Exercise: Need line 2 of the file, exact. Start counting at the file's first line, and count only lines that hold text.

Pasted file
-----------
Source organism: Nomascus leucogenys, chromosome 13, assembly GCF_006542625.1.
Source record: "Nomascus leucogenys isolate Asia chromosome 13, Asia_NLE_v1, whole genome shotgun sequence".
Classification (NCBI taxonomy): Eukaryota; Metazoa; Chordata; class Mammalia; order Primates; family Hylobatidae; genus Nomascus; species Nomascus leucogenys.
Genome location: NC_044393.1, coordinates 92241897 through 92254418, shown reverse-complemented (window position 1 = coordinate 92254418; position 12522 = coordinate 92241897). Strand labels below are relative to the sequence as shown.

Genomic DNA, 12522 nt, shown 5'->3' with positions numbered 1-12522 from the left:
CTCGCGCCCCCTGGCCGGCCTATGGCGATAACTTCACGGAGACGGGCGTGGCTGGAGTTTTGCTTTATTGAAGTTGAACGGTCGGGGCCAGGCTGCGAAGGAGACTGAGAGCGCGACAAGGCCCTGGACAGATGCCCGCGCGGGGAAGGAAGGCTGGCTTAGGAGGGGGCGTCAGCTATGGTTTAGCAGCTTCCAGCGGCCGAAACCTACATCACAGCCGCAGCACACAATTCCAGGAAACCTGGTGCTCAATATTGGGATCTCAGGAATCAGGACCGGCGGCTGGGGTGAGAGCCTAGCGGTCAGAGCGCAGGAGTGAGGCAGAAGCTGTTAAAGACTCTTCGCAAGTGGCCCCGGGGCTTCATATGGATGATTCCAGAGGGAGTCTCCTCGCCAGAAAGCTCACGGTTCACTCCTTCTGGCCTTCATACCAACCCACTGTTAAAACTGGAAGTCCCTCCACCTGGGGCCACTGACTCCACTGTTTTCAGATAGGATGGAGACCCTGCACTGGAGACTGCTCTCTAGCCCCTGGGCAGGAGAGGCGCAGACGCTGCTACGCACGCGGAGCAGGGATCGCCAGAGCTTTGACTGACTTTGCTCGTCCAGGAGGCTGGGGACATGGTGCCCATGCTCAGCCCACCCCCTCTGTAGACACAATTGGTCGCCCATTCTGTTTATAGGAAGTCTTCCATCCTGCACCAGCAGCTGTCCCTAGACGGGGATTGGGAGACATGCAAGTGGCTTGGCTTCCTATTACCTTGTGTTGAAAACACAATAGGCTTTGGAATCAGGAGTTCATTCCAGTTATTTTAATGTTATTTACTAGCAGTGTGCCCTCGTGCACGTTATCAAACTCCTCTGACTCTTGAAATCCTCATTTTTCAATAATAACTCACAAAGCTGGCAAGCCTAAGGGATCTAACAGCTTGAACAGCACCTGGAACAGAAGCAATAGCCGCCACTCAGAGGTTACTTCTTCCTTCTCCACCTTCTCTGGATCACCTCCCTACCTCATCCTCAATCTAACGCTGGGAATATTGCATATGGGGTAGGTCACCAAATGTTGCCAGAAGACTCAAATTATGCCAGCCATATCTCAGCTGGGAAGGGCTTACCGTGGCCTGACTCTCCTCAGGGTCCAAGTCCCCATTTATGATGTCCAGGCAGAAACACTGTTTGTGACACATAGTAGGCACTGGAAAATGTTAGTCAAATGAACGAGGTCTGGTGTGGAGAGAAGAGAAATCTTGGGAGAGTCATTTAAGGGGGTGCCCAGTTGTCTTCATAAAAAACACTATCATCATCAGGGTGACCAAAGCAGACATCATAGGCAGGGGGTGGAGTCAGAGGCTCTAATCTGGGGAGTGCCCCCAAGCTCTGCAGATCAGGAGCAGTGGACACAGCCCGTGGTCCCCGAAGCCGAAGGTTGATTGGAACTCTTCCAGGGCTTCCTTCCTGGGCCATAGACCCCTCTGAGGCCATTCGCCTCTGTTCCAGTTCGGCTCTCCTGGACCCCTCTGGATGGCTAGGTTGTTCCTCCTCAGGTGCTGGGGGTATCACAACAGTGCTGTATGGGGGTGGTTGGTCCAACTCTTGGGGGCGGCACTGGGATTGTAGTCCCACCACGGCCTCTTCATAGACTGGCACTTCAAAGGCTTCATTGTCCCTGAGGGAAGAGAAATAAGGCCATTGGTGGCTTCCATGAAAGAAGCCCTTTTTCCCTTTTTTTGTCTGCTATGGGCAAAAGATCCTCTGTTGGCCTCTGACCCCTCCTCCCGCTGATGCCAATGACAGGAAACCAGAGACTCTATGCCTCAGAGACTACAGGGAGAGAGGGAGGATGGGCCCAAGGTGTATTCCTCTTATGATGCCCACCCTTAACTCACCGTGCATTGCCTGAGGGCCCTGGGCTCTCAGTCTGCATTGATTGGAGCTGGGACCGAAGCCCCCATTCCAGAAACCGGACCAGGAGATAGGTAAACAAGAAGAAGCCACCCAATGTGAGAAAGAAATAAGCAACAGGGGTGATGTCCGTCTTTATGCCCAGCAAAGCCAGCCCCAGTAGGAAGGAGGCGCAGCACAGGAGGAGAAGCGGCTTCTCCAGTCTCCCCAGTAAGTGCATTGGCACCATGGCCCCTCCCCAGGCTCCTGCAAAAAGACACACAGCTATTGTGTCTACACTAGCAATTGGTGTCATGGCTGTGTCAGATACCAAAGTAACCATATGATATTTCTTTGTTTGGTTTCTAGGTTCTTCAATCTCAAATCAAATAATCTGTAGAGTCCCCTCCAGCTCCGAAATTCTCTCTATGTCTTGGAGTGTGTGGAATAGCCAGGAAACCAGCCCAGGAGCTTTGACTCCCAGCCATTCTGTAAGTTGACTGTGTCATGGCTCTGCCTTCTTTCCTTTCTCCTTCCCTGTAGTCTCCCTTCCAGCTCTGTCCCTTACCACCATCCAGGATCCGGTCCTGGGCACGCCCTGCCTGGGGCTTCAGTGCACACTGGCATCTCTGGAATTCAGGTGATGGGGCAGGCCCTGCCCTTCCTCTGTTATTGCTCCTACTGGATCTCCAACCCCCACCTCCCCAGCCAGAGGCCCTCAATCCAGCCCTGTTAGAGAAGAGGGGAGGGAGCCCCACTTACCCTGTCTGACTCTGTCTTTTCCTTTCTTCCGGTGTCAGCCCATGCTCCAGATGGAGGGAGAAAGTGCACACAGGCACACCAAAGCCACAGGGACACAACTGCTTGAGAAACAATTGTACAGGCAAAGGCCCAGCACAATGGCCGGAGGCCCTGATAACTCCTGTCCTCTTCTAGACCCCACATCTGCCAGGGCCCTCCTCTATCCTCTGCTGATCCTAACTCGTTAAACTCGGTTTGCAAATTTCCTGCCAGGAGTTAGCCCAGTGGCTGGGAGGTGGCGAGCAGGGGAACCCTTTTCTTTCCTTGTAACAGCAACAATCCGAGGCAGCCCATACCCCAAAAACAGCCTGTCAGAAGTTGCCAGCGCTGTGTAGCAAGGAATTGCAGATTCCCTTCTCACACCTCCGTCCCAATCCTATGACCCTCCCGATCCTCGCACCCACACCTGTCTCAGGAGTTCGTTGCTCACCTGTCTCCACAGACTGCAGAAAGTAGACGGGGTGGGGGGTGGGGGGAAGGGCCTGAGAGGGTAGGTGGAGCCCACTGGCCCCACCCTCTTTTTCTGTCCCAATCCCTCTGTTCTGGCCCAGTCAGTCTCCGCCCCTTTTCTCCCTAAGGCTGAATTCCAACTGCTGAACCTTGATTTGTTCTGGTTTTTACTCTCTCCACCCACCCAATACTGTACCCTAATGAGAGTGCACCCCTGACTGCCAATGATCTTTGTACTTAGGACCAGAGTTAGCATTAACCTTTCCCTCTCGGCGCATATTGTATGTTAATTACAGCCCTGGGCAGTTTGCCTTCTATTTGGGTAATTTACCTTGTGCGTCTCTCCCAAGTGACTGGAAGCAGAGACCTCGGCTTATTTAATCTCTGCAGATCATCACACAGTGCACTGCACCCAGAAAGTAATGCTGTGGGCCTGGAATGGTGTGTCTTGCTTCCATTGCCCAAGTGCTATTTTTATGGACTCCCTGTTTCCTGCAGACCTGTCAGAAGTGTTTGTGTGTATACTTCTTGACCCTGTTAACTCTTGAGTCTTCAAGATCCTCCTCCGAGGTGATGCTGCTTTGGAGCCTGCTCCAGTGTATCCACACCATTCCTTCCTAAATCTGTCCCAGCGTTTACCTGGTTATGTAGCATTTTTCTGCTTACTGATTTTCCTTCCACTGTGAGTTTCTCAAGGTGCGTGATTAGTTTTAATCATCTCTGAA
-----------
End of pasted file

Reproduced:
Source record: "Nomascus leucogenys isolate Asia chromosome 13, Asia_NLE_v1, whole genome shotgun sequence".